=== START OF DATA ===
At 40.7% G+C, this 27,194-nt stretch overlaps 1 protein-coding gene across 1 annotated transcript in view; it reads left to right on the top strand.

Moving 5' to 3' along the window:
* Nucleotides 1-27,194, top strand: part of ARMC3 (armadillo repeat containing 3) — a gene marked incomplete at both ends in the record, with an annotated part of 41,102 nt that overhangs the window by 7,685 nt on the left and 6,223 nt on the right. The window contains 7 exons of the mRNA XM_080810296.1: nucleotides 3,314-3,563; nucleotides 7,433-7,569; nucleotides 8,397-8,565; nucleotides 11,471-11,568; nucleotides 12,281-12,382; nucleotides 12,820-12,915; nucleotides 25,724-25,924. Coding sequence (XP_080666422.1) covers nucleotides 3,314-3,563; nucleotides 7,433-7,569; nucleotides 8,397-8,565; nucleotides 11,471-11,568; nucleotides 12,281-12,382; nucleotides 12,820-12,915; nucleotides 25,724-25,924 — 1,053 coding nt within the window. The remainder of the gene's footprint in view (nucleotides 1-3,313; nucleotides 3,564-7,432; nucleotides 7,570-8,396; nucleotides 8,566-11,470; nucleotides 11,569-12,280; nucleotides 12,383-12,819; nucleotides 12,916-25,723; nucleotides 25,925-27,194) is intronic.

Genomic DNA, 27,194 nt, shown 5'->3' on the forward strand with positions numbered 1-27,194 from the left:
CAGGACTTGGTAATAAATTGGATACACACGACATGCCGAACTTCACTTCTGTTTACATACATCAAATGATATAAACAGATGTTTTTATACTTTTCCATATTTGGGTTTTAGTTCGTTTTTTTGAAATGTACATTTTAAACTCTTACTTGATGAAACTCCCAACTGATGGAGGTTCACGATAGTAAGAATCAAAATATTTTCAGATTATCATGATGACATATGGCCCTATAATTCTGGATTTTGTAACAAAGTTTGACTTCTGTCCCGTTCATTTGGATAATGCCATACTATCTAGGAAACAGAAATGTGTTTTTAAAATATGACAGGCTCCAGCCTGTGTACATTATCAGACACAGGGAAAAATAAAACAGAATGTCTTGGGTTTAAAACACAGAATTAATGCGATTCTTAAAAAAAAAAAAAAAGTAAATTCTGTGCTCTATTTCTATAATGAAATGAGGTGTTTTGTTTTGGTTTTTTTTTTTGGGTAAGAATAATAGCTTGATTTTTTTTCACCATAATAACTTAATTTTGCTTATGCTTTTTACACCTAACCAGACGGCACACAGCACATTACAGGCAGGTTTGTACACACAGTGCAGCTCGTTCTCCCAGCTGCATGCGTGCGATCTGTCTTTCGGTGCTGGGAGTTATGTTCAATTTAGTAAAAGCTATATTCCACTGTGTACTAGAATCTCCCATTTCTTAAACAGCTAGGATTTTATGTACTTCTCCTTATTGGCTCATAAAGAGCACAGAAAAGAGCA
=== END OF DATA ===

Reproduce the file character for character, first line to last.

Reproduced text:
At 40.7% G+C, this 27,194-nt stretch overlaps 1 protein-coding gene across 1 annotated transcript in view; it reads left to right on the top strand.

Moving 5' to 3' along the window:
* Nucleotides 1-27,194, top strand: part of ARMC3 (armadillo repeat containing 3) — a gene marked incomplete at both ends in the record, with an annotated part of 41,102 nt that overhangs the window by 7,685 nt on the left and 6,223 nt on the right. The window contains 7 exons of the mRNA XM_080810296.1: nucleotides 3,314-3,563; nucleotides 7,433-7,569; nucleotides 8,397-8,565; nucleotides 11,471-11,568; nucleotides 12,281-12,382; nucleotides 12,820-12,915; nucleotides 25,724-25,924. Coding sequence (XP_080666422.1) covers nucleotides 3,314-3,563; nucleotides 7,433-7,569; nucleotides 8,397-8,565; nucleotides 11,471-11,568; nucleotides 12,281-12,382; nucleotides 12,820-12,915; nucleotides 25,724-25,924 — 1,053 coding nt within the window. The remainder of the gene's footprint in view (nucleotides 1-3,313; nucleotides 3,564-7,432; nucleotides 7,570-8,396; nucleotides 8,566-11,470; nucleotides 11,569-12,280; nucleotides 12,383-12,819; nucleotides 12,916-25,723; nucleotides 25,925-27,194) is intronic.

Genomic DNA, 27,194 nt, shown 5'->3' on the forward strand with positions numbered 1-27,194 from the left:
CAGGACTTGGTAATAAATTGGATACACACGACATGCCGAACTTCACTTCTGTTTACATACATCAAATGATATAAACAGATGTTTTTATACTTTTCCATATTTGGGTTTTAGTTCGTTTTTTTGAAATGTACATTTTAAACTCTTACTTGATGAAACTCCCAACTGATGGAGGTTCACGATAGTAAGAATCAAAATATTTTCAGATTATCATGATGACATATGGCCCTATAATTCTGGATTTTGTAACAAAGTTTGACTTCTGTCCCGTTCATTTGGATAATGCCATACTATCTAGGAAACAGAAATGTGTTTTTAAAATATGACAGGCTCCAGCCTGTGTACATTATCAGACACAGGGAAAAATAAAACAGAATGTCTTGGGTTTAAAACACAGAATTAATGCGATTCTTAAAAAAAAAAAAAAAGTAAATTCTGTGCTCTATTTCTATAATGAAATGAGGTGTTTTGTTTTGGTTTTTTTTTTTGGGTAAGAATAATAGCTTGATTTTTTTTCACCATAATAACTTAATTTTGCTTATGCTTTTTACACCTAACCAGACGGCACACAGCACATTACAGGCAGGTTTGTACACACAGTGCAGCTCGTTCTCCCAGCTGCATGCGTGCGATCTGTCTTTCGGTGCTGGGAGTTATGTTCAATTTAGTAAAAGCTATATTCCACTGTGTACTAGAATCTCCCATTTCTTAAACAGCTAGGATTTTATGTACTTCTCCTTATTGGCTCATAAAGAGCACAGAAAAGAGCA